Smith: No More ‘Safe Harbor’ for Army Logistics

Smith: No More ‘Safe Harbor’ for Army Logistics

Maj. Gen. James Smith, director of operations for the deputy chief of staff of the Army for logistics, G-4
Photo by: AUSA/Luc Dunn

There will be “no safe harbor” anywhere in the world for the Army logistics enterprise as the air, land, sea, space, cyber and information domains are contested by adversaries, a senior Army leader said.

In a contested environment, “we’ll no longer be able to operate unimpeded, and this includes the homeland,” Maj. Gen. James Smith, director of operations for the deputy chief of staff of the Army for logistics, G-4, said Feb. 7 at a Hot Topic forum on contested logistics hosted by the Association of the U.S. Army.

“In short, we’ll have no safe harbor as we execute logistics across the globe,” Smith said. He added that logistics has always been contested, especially at the tactical level, as it was on combat logistics patrols in Iraq and Afghanistan.

But now, more than 20 years into the 21st century, he said, the Army faces a future of multidomain environments in which adversaries will have round-the-clock visibility over U.S. military operations, particularly logistics operations that can be disrupted in myriad ways across the public and private sectors.

“As we continue transitioning our Army from counterinsurgency operations to one prepared to fight large-scale combat operations at echelon, … the sheer scale of what we anticipate from our adversaries as they attempt to impose their will is greater than anything and anybody in this room can ever imagine,” Smith said.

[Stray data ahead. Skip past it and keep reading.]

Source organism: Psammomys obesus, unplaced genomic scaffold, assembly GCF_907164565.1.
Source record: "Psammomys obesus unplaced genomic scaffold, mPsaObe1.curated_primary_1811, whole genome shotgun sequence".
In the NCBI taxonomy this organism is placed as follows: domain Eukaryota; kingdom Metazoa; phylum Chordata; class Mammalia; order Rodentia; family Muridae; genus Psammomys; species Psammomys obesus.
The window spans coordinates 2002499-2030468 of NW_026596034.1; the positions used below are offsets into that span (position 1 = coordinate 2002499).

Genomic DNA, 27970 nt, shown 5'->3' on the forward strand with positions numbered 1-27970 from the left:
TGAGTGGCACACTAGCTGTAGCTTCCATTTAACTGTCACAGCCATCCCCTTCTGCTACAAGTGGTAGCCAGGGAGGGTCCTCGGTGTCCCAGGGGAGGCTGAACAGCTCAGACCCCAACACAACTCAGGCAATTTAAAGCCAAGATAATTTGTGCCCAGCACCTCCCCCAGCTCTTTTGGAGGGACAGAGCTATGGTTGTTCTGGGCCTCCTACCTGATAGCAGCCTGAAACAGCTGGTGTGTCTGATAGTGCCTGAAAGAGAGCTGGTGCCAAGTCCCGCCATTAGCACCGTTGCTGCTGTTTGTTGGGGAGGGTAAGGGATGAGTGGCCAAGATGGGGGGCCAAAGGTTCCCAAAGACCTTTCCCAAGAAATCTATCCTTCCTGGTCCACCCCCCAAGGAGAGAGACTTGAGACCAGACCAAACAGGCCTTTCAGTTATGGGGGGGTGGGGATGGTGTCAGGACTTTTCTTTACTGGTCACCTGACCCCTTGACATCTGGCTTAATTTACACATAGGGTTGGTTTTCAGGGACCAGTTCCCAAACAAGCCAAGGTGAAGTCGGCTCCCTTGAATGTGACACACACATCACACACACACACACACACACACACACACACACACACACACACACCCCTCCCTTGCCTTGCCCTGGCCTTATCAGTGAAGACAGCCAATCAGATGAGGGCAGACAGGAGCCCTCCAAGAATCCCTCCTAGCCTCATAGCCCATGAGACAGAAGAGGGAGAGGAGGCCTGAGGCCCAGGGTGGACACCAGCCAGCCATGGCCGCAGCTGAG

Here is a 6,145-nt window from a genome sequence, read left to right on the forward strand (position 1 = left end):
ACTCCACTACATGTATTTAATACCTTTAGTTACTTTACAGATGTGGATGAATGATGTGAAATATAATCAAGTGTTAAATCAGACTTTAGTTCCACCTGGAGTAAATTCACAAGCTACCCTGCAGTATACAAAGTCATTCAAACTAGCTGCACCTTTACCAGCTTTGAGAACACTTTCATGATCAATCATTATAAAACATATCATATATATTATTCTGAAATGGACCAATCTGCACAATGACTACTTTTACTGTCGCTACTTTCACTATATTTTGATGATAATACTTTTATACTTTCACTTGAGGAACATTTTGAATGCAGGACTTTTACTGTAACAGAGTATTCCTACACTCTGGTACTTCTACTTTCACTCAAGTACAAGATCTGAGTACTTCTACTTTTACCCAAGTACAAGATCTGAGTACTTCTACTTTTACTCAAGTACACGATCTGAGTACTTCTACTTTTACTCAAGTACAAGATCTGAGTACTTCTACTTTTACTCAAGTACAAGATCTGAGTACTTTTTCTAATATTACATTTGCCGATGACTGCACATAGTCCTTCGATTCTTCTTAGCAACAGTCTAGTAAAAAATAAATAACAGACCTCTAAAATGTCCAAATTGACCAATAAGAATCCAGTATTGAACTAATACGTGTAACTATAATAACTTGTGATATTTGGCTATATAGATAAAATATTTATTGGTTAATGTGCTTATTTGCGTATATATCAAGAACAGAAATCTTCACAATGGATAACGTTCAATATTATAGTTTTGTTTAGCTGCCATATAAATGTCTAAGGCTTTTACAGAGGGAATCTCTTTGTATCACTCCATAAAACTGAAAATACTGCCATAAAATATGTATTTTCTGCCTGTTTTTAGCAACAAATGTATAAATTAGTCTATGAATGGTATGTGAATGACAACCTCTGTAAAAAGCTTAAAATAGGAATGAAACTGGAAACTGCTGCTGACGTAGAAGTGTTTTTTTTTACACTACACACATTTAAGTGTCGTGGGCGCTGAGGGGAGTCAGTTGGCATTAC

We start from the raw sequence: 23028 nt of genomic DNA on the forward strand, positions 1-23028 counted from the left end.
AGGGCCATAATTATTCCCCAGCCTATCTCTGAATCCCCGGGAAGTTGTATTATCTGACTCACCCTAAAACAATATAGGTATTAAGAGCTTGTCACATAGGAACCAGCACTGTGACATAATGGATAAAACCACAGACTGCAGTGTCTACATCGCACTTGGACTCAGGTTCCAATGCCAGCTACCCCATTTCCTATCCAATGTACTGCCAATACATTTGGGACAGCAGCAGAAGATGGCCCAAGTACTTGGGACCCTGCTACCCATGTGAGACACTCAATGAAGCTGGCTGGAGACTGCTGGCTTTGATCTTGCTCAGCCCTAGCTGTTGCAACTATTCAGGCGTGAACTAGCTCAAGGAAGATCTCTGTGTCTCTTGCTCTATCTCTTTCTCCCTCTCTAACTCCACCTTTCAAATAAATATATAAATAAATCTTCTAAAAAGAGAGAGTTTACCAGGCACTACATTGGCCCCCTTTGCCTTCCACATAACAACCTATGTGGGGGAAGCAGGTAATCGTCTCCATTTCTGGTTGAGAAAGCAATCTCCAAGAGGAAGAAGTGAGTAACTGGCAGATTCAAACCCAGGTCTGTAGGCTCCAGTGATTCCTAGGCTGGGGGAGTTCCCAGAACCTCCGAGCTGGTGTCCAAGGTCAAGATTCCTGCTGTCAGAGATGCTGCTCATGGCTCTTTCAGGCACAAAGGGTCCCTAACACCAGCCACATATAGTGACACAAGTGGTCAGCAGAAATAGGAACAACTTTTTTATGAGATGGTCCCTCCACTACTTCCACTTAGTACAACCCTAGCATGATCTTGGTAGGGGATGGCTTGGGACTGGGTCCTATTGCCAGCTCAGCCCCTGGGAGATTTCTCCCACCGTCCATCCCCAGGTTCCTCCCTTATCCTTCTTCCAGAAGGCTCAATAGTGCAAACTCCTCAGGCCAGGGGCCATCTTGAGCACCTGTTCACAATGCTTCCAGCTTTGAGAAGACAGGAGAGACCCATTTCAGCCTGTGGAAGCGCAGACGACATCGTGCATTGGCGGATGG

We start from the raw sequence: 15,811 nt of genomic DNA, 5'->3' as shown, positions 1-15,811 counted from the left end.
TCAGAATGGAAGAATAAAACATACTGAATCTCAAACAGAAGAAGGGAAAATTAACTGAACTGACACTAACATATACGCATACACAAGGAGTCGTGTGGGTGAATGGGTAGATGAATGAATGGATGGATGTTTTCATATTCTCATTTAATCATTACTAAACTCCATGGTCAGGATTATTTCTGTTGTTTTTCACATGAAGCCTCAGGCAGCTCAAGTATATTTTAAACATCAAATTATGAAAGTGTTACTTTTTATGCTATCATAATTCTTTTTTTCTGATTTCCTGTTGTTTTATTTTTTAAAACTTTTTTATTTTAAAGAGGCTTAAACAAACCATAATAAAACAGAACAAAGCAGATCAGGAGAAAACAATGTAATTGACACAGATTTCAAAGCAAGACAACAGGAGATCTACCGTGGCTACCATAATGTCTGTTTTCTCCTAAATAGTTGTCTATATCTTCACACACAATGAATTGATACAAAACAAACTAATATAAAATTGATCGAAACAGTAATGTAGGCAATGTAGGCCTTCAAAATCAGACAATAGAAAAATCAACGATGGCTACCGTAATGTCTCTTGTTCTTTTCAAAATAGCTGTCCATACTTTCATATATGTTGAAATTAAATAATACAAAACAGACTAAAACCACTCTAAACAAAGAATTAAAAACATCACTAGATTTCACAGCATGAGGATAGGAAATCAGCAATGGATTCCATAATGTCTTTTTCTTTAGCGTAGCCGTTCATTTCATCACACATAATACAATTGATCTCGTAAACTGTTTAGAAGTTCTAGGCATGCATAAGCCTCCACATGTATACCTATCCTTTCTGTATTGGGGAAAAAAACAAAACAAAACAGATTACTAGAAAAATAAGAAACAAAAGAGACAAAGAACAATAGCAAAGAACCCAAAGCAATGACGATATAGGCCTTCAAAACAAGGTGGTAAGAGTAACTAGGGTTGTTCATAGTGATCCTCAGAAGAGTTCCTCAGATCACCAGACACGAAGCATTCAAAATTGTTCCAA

He pointed to China as the pacing threat and Russia as an acute threat, and he said that they and other competitors possess the technological abilities to disrupt and attack Army operations. As such, he said, success in multidomain operations will only work if the logistics community constantly reevaluates and refines concepts and capabilities “at speeds commensurate or faster than our adversaries move on the global sustainment chessboard.”

To meet the expected challenges, the Army must adapt by continuing to modernize its organic industrial base and ensure it is ready and able to sustain the needs of the Army and the joint force, Smith said. The service also must work closely with industry to shape procurements, implement technologically advanced equipment and improve innovations in doing business; strengthen ties and interoperability with allies and partners; and make contested logistics a whole-of-government and whole-of-nation concern.

“These must-dos underpin our ability to ensure our nation is prepared to meet the challenges and complexities we will face in a contested logistics environment,” Smith said.